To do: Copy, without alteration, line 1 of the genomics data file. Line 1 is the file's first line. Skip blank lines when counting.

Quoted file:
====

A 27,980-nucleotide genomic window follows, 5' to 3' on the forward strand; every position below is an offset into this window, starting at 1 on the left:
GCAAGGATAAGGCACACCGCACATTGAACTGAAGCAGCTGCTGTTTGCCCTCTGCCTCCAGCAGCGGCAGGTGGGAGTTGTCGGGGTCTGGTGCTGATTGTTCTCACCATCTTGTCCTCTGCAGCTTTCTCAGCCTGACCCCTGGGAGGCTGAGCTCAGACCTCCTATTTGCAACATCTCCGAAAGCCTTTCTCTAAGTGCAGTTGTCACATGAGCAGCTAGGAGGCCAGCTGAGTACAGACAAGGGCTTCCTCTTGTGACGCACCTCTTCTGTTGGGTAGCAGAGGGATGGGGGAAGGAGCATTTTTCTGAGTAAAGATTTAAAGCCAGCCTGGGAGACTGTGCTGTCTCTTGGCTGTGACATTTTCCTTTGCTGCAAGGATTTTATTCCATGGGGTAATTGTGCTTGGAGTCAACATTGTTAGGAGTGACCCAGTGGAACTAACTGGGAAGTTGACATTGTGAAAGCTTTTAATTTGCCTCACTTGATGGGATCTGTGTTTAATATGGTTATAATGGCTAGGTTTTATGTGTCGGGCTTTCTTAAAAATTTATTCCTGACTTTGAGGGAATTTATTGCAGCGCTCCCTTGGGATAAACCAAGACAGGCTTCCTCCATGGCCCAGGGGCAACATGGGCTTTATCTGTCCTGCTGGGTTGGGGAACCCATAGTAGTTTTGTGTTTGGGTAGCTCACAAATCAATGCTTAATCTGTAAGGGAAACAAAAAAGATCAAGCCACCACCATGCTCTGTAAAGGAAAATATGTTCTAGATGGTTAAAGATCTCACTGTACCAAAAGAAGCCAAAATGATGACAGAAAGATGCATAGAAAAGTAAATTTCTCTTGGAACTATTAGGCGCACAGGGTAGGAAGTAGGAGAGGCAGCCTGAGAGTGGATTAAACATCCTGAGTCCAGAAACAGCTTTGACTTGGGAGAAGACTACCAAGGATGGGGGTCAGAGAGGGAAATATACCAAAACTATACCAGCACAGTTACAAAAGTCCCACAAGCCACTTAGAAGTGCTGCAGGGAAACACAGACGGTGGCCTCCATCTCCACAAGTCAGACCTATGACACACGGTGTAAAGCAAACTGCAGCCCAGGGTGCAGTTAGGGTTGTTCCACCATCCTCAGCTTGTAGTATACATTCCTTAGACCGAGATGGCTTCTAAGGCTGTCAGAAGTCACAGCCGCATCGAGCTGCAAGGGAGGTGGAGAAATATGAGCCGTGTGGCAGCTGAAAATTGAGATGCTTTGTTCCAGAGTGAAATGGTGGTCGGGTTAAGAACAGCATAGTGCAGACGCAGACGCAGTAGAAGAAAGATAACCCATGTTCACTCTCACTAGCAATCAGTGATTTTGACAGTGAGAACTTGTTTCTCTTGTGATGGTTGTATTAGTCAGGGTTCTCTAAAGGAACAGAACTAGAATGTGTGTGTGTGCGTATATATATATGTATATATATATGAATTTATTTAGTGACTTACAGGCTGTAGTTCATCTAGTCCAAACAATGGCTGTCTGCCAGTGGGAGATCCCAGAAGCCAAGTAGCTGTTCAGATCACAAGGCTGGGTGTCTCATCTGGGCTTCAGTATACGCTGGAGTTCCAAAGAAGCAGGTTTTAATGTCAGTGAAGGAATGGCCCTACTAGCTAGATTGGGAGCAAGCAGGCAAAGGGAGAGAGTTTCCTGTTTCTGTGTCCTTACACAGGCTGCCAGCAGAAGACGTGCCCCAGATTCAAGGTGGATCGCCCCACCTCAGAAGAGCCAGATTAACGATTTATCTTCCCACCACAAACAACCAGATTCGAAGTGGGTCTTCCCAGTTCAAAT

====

A 27,980-nucleotide genomic window follows, 5' to 3' on the forward strand; every position below is an offset into this window, starting at 1 on the left: